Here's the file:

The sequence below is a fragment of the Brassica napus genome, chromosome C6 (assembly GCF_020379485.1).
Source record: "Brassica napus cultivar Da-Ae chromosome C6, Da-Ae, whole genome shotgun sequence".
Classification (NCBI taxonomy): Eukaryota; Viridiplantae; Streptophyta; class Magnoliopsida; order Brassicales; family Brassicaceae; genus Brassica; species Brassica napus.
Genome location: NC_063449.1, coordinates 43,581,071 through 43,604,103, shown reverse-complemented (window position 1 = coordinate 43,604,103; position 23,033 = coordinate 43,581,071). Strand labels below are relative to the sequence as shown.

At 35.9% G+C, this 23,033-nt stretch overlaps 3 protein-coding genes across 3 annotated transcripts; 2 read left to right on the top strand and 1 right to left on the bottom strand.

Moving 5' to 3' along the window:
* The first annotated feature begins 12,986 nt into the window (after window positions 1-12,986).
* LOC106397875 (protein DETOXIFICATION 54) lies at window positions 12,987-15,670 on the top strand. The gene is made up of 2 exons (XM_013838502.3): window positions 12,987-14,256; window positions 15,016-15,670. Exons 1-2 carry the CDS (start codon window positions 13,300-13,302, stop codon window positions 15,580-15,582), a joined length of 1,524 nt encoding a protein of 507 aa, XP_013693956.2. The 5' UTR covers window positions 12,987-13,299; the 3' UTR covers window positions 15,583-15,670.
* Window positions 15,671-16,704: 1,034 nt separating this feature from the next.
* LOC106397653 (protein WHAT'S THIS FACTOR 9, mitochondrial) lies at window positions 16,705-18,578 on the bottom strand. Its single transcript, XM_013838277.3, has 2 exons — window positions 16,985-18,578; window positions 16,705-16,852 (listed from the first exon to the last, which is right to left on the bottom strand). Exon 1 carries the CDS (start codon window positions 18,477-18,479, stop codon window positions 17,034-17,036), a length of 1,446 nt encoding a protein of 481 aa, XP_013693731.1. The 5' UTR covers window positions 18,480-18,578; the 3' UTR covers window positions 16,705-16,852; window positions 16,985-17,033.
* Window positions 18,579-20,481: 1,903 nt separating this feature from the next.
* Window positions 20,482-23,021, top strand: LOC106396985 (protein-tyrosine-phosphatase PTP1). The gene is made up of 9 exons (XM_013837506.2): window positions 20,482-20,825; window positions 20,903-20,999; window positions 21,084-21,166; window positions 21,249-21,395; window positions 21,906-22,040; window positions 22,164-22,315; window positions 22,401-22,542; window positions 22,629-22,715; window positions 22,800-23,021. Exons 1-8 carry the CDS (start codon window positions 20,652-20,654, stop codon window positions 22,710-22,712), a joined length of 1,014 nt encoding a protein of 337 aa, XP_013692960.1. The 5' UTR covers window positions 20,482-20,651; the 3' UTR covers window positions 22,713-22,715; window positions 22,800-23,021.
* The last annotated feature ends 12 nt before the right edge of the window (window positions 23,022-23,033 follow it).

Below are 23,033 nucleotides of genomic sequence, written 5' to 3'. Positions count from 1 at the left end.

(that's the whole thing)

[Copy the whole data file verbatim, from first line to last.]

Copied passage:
The sequence below is a fragment of the Brassica napus genome, chromosome C6 (assembly GCF_020379485.1).
Source record: "Brassica napus cultivar Da-Ae chromosome C6, Da-Ae, whole genome shotgun sequence".
Classification (NCBI taxonomy): Eukaryota; Viridiplantae; Streptophyta; class Magnoliopsida; order Brassicales; family Brassicaceae; genus Brassica; species Brassica napus.
Genome location: NC_063449.1, coordinates 43,581,071 through 43,604,103, shown reverse-complemented (window position 1 = coordinate 43,604,103; position 23,033 = coordinate 43,581,071). Strand labels below are relative to the sequence as shown.

At 35.9% G+C, this 23,033-nt stretch overlaps 3 protein-coding genes across 3 annotated transcripts; 2 read left to right on the top strand and 1 right to left on the bottom strand.

Moving 5' to 3' along the window:
* The first annotated feature begins 12,986 nt into the window (after window positions 1-12,986).
* LOC106397875 (protein DETOXIFICATION 54) lies at window positions 12,987-15,670 on the top strand. The gene is made up of 2 exons (XM_013838502.3): window positions 12,987-14,256; window positions 15,016-15,670. Exons 1-2 carry the CDS (start codon window positions 13,300-13,302, stop codon window positions 15,580-15,582), a joined length of 1,524 nt encoding a protein of 507 aa, XP_013693956.2. The 5' UTR covers window positions 12,987-13,299; the 3' UTR covers window positions 15,583-15,670.
* Window positions 15,671-16,704: 1,034 nt separating this feature from the next.
* LOC106397653 (protein WHAT'S THIS FACTOR 9, mitochondrial) lies at window positions 16,705-18,578 on the bottom strand. Its single transcript, XM_013838277.3, has 2 exons — window positions 16,985-18,578; window positions 16,705-16,852 (listed from the first exon to the last, which is right to left on the bottom strand). Exon 1 carries the CDS (start codon window positions 18,477-18,479, stop codon window positions 17,034-17,036), a length of 1,446 nt encoding a protein of 481 aa, XP_013693731.1. The 5' UTR covers window positions 18,480-18,578; the 3' UTR covers window positions 16,705-16,852; window positions 16,985-17,033.
* Window positions 18,579-20,481: 1,903 nt separating this feature from the next.
* Window positions 20,482-23,021, top strand: LOC106396985 (protein-tyrosine-phosphatase PTP1). The gene is made up of 9 exons (XM_013837506.2): window positions 20,482-20,825; window positions 20,903-20,999; window positions 21,084-21,166; window positions 21,249-21,395; window positions 21,906-22,040; window positions 22,164-22,315; window positions 22,401-22,542; window positions 22,629-22,715; window positions 22,800-23,021. Exons 1-8 carry the CDS (start codon window positions 20,652-20,654, stop codon window positions 22,710-22,712), a joined length of 1,014 nt encoding a protein of 337 aa, XP_013692960.1. The 5' UTR covers window positions 20,482-20,651; the 3' UTR covers window positions 22,713-22,715; window positions 22,800-23,021.
* The last annotated feature ends 12 nt before the right edge of the window (window positions 23,022-23,033 follow it).

Below are 23,033 nucleotides of genomic sequence, written 5' to 3'. Positions count from 1 at the left end.